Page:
In trading today, the DAX fell as low as 8960.43, which put it down 10.7% from its July 3 closing high of 10,029.43 and off nearly 11% from its June 20 intraday peak of 10,050.98.
And when you look at some of the biggest corporate names in Germany, things look even more dramatic.
Just check out some of these numbers…
The hardest hit sectors have been retailers, industrials and leisure stocks with sports clothing giant Adidas down 37.7pc for the year, airline Lufthansa down 27pc, car group Volkswagen sliding 23.6pc and Deutchse Bank falling 20.2pc so far this year.
Meanwhile, things in Japan appear to be going from bad to worse.
The government of Japan is more than a quadrillion yen in debt, and it has been furiously printing money and debasing the yen in a desperate attempt to get the Japanese economy going again.
Unfortunately for them, it is simply not working. The revised economic numbers for the second quarter were absolutely disastrous. The following comes from a Japanese news source…
On an annualized basis, the GDP contraction was 7.1 percent, compared with 6.8 percent in the preliminary estimate. That makes it the worst performance since early 2009, at the height of the global financial crisis.
The blow from the first stage of the sales tax hike in April extended into this quarter, with retail sales and household spending falling in July. The administration signaled last week that it is prepared to boost stimulus to help weather a second stage of the levy scheduled for October 2015.
Corporate capital investment dropped 5.1 percent from the previous quarter, more than double the initial estimate of 2.5 percent.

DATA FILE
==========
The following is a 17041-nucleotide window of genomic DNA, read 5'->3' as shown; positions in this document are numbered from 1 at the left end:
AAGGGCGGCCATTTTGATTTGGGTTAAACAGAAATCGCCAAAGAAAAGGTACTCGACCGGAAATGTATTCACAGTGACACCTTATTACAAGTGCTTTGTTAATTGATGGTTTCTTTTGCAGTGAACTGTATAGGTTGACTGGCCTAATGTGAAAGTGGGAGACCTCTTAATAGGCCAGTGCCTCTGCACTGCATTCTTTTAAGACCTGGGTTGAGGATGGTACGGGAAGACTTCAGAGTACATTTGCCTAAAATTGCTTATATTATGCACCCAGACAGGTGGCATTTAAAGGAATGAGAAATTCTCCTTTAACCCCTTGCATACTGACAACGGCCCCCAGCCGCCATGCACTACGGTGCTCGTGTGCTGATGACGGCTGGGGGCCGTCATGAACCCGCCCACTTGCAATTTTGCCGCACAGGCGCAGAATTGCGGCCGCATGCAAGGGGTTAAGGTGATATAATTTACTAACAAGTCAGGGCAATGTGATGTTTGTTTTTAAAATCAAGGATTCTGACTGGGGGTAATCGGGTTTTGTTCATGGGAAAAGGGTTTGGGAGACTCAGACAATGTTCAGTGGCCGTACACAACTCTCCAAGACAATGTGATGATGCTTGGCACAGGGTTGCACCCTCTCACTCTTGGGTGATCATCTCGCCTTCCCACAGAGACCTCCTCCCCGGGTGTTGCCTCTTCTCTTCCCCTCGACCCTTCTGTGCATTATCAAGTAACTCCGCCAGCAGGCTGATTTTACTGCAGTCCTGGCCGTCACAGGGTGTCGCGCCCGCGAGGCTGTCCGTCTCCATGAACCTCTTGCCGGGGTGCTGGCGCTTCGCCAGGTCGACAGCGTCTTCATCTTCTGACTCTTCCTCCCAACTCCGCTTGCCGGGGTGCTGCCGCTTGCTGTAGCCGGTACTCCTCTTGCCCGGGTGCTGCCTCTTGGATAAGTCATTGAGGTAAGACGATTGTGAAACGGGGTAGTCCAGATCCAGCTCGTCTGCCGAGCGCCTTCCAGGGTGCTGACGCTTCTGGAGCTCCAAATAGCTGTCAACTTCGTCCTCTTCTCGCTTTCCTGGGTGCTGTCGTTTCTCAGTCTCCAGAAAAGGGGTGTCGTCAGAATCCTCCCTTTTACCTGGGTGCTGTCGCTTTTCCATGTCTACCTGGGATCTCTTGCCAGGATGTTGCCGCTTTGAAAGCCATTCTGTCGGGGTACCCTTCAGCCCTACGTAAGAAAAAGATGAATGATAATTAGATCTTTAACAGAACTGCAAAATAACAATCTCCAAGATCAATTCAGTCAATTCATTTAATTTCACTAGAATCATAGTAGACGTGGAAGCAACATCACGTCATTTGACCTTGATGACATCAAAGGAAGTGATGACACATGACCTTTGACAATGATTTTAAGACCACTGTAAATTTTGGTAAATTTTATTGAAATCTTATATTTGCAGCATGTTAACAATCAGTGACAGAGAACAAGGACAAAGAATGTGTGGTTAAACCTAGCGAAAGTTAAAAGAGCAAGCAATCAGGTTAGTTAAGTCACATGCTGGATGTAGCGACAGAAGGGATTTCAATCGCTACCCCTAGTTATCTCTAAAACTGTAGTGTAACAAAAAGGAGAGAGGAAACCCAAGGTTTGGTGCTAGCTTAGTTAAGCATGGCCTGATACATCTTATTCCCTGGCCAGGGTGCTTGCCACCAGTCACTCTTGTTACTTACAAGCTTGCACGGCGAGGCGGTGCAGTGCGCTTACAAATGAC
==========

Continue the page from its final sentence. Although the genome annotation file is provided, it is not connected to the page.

Private consumption was meanwhile revised to a 5.1 percent drop from the initial reading of 5 percent, meaning it sank 19 percent on an annualized basis from the previous quarter, rather than the initial estimate of 18.7 percent, Monday’s report said.
For the moment, things are looking pretty good in the United States.
But as I have written about so many times, our financial markets are perfectly primed for a fall.
Other experts see things the same way. Just consider what John Hussman wrote recently…
As I did in 2000 and 2007, I feel obligated to state an expectation that only seems like a bizarre assertion because the financial memory is just as short as the popular understanding of valuation is superficial: I view the stock market as likely to lose more than half of its value from its recent high to its ultimate low in this market cycle.
At present, however, market conditions couple valuations that are more than double pre-bubble norms (on historically reliable measures) with clear deterioration in market internals and our measures of trend uniformity. None of these factors provide support for the market here. In my view, speculators are dancing without a floor.